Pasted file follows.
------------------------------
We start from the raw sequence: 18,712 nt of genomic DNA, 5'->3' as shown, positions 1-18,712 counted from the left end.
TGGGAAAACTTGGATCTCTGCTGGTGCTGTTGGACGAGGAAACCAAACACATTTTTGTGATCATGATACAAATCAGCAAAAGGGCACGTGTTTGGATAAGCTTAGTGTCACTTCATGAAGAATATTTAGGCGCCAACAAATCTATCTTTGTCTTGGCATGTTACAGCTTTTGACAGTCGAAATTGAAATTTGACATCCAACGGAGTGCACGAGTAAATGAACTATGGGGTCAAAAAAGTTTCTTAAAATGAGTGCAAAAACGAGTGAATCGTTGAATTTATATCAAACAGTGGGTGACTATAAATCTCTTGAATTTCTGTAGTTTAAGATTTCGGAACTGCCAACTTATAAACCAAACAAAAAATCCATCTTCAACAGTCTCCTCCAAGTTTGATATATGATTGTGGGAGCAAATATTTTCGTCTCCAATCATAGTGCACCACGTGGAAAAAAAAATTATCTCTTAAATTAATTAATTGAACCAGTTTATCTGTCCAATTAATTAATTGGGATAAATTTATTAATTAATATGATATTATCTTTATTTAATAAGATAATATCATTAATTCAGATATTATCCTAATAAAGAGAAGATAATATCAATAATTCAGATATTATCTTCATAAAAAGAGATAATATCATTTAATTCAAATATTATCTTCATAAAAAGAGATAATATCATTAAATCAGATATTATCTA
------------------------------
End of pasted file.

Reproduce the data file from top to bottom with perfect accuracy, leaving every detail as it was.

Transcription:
We start from the raw sequence: 18,712 nt of genomic DNA, 5'->3' as shown, positions 1-18,712 counted from the left end.
TGGGAAAACTTGGATCTCTGCTGGTGCTGTTGGACGAGGAAACCAAACACATTTTTGTGATCATGATACAAATCAGCAAAAGGGCACGTGTTTGGATAAGCTTAGTGTCACTTCATGAAGAATATTTAGGCGCCAACAAATCTATCTTTGTCTTGGCATGTTACAGCTTTTGACAGTCGAAATTGAAATTTGACATCCAACGGAGTGCACGAGTAAATGAACTATGGGGTCAAAAAAGTTTCTTAAAATGAGTGCAAAAACGAGTGAATCGTTGAATTTATATCAAACAGTGGGTGACTATAAATCTCTTGAATTTCTGTAGTTTAAGATTTCGGAACTGCCAACTTATAAACCAAACAAAAAATCCATCTTCAACAGTCTCCTCCAAGTTTGATATATGATTGTGGGAGCAAATATTTTCGTCTCCAATCATAGTGCACCACGTGGAAAAAAAAATTATCTCTTAAATTAATTAATTGAACCAGTTTATCTGTCCAATTAATTAATTGGGATAAATTTATTAATTAATATGATATTATCTTTATTTAATAAGATAATATCATTAATTCAGATATTATCCTAATAAAGAGAAGATAATATCAATAATTCAGATATTATCTTCATAAAAAGAGATAATATCATTTAATTCAAATATTATCTTCATAAAAAGAGATAATATCATTAAATCAGATATTATCTA